This all became pretty clear to me last year when the 26-year old international company I work for rebranded - both in name and in logo. The ins and outs and ramifications and investment in a change like that are huge, and I think a lot of the lessons I learned apply to my own brand as well. So it gives me a lot of pause to think of rebranding professionally just so the personal-professional connection is clearer.

  10. Tiffany Monhollon Says:
    June 4th, 2009 at 7:20 pm

    @ Laura - Thanks for the comment! In the end, I don’t think there is one wrong or right decision. There are too many individual factors that weigh in. But what is important is that you approach the subject with thought and respect. Rob and I are always honest with each other on the subject, though that doesn’t always make it easy to deal with what other people think and say. But, funny though it may sound, it’s not about what other people think, or say.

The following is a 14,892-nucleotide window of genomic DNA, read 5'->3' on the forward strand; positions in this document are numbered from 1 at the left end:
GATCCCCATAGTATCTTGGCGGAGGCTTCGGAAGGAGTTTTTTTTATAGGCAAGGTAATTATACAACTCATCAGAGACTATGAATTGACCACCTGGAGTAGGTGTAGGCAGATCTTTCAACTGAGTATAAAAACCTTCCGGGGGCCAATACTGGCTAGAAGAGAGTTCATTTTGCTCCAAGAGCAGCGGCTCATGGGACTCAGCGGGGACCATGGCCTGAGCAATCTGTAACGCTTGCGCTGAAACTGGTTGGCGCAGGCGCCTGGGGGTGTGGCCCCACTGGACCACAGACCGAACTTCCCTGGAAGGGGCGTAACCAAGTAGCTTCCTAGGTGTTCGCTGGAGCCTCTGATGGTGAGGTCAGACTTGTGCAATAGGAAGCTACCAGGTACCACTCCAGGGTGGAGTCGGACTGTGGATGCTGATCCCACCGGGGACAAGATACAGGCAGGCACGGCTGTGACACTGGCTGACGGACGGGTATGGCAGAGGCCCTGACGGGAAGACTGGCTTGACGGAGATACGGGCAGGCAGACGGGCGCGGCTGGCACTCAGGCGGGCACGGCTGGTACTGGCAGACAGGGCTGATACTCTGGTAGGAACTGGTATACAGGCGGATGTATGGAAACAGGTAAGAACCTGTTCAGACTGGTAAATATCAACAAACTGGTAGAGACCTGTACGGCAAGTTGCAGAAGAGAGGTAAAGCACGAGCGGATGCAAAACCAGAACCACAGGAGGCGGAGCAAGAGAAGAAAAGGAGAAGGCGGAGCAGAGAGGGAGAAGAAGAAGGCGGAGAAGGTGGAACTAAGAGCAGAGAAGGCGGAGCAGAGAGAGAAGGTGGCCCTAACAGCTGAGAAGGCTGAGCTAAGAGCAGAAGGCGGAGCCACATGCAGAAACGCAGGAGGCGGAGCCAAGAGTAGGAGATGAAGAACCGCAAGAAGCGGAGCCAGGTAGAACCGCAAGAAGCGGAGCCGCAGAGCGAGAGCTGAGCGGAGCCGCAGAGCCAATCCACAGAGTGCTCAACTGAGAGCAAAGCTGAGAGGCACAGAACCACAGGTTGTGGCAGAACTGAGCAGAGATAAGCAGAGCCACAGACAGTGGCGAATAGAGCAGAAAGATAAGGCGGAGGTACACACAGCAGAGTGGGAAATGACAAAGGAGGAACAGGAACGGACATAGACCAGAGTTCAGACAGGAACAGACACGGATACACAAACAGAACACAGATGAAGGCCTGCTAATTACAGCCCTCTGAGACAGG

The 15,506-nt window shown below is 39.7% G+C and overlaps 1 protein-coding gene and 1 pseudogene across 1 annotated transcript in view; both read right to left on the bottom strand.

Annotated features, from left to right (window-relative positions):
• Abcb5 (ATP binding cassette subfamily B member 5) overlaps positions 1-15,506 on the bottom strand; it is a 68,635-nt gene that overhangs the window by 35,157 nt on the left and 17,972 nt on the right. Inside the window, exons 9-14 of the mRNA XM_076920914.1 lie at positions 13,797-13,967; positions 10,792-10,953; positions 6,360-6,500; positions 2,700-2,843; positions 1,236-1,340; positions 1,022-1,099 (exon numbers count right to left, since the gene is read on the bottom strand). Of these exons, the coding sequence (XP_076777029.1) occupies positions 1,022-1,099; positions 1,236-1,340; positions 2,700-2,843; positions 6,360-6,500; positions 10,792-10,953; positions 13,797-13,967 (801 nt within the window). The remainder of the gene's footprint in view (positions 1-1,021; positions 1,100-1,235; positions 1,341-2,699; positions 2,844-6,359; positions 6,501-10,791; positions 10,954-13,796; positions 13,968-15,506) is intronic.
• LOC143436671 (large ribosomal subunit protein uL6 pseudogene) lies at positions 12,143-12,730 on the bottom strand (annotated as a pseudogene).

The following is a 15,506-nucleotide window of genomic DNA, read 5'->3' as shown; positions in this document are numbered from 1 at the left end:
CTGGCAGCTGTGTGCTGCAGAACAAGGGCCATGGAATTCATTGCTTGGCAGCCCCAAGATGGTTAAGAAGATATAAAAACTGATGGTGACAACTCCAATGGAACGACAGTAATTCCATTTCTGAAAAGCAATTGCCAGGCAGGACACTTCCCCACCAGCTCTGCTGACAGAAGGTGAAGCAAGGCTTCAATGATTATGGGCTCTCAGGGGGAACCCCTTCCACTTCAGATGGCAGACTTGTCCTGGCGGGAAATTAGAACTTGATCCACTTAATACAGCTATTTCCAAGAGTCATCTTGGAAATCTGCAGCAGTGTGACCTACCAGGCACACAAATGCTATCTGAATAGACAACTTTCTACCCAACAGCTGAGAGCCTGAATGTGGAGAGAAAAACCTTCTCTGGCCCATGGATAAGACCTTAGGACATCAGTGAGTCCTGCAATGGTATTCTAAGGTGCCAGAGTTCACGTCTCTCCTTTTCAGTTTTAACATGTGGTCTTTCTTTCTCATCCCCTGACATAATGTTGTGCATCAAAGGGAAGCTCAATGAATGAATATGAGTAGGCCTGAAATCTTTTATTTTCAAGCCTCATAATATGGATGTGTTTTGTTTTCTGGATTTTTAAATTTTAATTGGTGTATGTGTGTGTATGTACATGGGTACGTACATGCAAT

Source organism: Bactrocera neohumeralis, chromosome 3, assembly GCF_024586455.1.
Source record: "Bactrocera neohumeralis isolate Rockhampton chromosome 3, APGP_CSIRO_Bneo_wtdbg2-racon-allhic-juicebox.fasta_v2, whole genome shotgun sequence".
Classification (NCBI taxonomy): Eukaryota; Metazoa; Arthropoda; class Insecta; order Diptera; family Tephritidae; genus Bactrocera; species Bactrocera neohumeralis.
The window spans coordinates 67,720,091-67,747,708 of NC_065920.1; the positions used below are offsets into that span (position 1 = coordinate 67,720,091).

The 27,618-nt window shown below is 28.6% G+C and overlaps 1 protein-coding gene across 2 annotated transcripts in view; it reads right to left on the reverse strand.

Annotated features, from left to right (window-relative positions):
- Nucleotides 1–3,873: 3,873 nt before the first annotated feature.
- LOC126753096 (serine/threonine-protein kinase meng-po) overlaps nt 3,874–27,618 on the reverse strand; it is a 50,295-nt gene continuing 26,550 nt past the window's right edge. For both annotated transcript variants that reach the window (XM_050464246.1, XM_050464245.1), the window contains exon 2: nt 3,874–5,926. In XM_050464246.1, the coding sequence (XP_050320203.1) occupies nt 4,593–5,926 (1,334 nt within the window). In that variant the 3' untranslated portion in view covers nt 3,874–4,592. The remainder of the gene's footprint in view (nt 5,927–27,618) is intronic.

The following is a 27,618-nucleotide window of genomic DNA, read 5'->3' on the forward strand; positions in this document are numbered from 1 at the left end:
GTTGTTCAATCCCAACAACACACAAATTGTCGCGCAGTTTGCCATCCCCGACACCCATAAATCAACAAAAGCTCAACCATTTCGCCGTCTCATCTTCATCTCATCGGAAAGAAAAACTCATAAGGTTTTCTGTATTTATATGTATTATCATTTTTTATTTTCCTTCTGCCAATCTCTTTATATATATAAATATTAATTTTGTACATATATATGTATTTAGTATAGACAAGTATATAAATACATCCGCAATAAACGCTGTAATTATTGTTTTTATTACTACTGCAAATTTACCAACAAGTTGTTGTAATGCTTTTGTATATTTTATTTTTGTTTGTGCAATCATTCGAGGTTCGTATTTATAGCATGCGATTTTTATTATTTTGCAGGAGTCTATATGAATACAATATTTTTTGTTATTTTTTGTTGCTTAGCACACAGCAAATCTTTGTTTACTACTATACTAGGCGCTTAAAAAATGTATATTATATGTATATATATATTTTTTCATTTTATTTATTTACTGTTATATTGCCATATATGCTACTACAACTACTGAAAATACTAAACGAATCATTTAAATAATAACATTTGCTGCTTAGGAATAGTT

11. Ryan Paugh Says:
    June 4th, 2009 at 8:02 pm

    Definitely wouldn’t care if my (future) wife decided to change her name. My Dad might have, and my Grandpa might have, but it’s just not important to me. Maybe it’s part of our changing culture, or maybe it’s just me thinking that it’s not that important.

  12. Ryan Paugh Says:
    June 4th, 2009 at 8:03 pm

    *Decided NOT to change her name … FYI

  13. Chris Wilson Says:
    June 4th, 2009 at 11:03 pm

    Tiffany,

    The value of a personal brand name is something that I’ve thought a lot about myself. I’ve thought about it not because I’ve been faced with whether or not to take my wife’s maiden name (lol), but because my name, Chris Wilson, is a very common name.